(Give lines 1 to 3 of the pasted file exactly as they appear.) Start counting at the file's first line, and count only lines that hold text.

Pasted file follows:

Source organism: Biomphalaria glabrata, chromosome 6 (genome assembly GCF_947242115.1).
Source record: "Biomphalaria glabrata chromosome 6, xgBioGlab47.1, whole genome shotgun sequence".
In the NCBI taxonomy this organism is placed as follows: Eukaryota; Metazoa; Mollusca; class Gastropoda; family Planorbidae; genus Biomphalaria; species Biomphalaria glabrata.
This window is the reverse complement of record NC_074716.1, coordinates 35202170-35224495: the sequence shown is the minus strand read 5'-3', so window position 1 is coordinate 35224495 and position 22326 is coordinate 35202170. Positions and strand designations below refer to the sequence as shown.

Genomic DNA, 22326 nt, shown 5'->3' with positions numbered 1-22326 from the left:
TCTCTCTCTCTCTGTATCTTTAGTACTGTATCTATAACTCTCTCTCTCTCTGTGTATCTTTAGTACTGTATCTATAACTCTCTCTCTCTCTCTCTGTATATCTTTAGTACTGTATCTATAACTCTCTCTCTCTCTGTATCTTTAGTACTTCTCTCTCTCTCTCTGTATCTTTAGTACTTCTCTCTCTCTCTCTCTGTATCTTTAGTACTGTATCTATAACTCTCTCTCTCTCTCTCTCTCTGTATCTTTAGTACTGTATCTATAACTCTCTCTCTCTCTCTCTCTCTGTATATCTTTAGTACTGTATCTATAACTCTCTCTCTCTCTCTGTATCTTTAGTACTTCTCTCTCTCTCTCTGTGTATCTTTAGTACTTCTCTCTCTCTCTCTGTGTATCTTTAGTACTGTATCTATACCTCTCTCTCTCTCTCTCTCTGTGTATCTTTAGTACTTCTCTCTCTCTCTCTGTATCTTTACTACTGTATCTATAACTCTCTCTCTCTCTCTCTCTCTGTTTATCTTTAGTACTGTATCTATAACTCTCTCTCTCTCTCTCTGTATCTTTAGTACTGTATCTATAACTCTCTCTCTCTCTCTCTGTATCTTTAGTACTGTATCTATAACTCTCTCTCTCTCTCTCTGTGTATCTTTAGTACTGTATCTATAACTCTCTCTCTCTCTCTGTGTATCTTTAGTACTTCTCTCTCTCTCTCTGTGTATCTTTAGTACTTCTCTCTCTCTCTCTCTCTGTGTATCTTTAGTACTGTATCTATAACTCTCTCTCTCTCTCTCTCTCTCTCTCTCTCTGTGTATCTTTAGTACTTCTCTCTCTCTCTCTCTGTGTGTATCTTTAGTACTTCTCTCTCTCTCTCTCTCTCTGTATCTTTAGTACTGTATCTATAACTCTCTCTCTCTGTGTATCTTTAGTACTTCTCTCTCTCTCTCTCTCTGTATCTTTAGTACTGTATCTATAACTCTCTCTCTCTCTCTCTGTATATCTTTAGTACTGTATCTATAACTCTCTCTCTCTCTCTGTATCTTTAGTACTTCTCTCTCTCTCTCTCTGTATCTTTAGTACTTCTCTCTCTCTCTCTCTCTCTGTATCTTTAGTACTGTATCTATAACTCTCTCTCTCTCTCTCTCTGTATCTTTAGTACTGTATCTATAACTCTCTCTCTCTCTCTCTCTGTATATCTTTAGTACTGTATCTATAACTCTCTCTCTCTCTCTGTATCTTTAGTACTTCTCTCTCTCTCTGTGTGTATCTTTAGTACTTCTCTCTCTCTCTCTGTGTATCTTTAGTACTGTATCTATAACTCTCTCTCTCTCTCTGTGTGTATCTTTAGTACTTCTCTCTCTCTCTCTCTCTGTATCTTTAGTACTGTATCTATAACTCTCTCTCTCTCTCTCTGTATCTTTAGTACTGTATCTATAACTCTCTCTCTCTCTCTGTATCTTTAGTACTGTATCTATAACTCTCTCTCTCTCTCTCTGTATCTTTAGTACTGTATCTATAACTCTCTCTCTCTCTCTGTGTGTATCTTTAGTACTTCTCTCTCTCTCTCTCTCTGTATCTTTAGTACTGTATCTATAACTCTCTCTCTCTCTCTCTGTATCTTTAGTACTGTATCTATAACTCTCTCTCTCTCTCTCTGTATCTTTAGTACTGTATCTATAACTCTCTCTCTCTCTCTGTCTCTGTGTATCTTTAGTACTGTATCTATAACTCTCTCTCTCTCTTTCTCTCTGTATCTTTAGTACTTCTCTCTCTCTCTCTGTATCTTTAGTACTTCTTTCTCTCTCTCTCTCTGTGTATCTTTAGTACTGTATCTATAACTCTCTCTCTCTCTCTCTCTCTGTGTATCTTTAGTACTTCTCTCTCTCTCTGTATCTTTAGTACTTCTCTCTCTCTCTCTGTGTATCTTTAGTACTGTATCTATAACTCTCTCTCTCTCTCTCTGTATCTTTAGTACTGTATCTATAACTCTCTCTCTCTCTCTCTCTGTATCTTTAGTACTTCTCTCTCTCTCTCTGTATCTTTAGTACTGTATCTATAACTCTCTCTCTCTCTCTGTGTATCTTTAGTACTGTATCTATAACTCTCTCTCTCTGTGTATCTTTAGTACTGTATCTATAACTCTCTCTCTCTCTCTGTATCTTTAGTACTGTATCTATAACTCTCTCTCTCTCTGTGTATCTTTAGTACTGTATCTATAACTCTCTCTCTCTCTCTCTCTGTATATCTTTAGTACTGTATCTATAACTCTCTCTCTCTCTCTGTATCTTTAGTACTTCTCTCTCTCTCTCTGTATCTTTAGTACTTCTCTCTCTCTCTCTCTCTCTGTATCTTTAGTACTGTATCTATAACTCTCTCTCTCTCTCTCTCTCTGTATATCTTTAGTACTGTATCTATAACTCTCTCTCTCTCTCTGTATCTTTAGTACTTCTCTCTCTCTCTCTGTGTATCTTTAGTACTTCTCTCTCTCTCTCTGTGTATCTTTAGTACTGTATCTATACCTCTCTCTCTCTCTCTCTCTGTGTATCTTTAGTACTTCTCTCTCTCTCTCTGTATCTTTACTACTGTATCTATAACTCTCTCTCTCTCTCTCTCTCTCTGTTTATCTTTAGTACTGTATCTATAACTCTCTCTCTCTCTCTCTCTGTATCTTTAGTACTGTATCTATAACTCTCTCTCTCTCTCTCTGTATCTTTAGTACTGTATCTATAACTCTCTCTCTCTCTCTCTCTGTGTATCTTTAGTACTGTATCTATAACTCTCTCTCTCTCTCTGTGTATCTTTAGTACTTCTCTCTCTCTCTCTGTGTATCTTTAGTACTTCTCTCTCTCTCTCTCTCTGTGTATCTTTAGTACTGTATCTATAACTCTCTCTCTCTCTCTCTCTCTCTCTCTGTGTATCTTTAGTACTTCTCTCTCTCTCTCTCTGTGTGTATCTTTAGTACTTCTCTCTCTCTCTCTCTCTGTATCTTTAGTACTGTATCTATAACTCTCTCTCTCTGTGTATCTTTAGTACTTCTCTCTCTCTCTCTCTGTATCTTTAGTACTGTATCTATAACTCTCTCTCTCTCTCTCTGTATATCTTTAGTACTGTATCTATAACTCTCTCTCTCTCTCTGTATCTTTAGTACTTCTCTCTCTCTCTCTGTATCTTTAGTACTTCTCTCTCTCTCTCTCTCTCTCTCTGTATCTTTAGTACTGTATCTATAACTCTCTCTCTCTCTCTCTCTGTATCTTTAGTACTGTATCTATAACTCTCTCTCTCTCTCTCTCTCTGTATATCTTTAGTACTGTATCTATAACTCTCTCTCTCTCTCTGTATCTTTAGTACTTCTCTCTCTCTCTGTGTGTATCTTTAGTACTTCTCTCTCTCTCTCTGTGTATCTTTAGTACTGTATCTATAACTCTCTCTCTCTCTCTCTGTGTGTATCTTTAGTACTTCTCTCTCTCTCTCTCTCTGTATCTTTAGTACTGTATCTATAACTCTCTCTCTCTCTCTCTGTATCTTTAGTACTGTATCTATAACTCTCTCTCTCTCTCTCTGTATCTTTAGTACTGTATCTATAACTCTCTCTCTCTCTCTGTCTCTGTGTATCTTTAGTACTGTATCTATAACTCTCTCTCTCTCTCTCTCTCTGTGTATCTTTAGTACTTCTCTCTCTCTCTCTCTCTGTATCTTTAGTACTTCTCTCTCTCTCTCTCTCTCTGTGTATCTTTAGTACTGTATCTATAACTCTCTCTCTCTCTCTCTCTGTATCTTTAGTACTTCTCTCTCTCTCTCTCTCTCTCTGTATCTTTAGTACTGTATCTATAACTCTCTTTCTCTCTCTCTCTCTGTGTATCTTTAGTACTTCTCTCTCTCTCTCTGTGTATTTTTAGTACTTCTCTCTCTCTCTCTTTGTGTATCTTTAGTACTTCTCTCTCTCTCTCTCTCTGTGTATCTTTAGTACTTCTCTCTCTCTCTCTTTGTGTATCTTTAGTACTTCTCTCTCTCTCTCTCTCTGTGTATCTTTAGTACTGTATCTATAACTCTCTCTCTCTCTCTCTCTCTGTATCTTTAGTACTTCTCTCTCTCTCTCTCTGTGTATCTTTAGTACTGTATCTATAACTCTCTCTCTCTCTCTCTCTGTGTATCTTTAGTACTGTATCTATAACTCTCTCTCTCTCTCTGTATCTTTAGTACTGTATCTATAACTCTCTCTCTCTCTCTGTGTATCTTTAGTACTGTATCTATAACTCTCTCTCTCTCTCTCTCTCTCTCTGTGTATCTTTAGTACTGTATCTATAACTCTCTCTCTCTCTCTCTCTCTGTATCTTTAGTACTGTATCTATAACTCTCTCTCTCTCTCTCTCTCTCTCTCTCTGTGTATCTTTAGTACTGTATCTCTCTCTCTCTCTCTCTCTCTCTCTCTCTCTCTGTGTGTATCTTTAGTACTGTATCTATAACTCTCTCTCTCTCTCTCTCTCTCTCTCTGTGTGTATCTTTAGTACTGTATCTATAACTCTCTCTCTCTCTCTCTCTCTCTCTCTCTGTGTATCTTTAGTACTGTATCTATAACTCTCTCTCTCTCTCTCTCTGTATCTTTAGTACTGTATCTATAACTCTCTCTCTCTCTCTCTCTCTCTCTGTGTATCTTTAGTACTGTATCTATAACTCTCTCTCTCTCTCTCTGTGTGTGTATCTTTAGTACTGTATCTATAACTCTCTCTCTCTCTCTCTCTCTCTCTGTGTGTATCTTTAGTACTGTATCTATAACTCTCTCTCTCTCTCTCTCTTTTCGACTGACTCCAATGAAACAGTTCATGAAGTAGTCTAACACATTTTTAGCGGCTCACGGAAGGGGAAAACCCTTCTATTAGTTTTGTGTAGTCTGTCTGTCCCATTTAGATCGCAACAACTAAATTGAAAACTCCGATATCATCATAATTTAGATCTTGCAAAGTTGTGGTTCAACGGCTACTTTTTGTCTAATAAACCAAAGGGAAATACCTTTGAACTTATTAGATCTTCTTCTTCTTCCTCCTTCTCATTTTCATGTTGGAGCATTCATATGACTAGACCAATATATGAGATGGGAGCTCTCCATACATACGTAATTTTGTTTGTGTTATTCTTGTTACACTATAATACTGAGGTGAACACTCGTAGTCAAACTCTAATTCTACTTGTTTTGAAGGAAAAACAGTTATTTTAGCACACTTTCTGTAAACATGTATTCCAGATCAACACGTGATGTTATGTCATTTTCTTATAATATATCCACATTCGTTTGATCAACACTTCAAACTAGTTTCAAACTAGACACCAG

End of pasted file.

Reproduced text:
Source organism: Biomphalaria glabrata, chromosome 6 (genome assembly GCF_947242115.1).
Source record: "Biomphalaria glabrata chromosome 6, xgBioGlab47.1, whole genome shotgun sequence".
In the NCBI taxonomy this organism is placed as follows: Eukaryota; Metazoa; Mollusca; class Gastropoda; family Planorbidae; genus Biomphalaria; species Biomphalaria glabrata.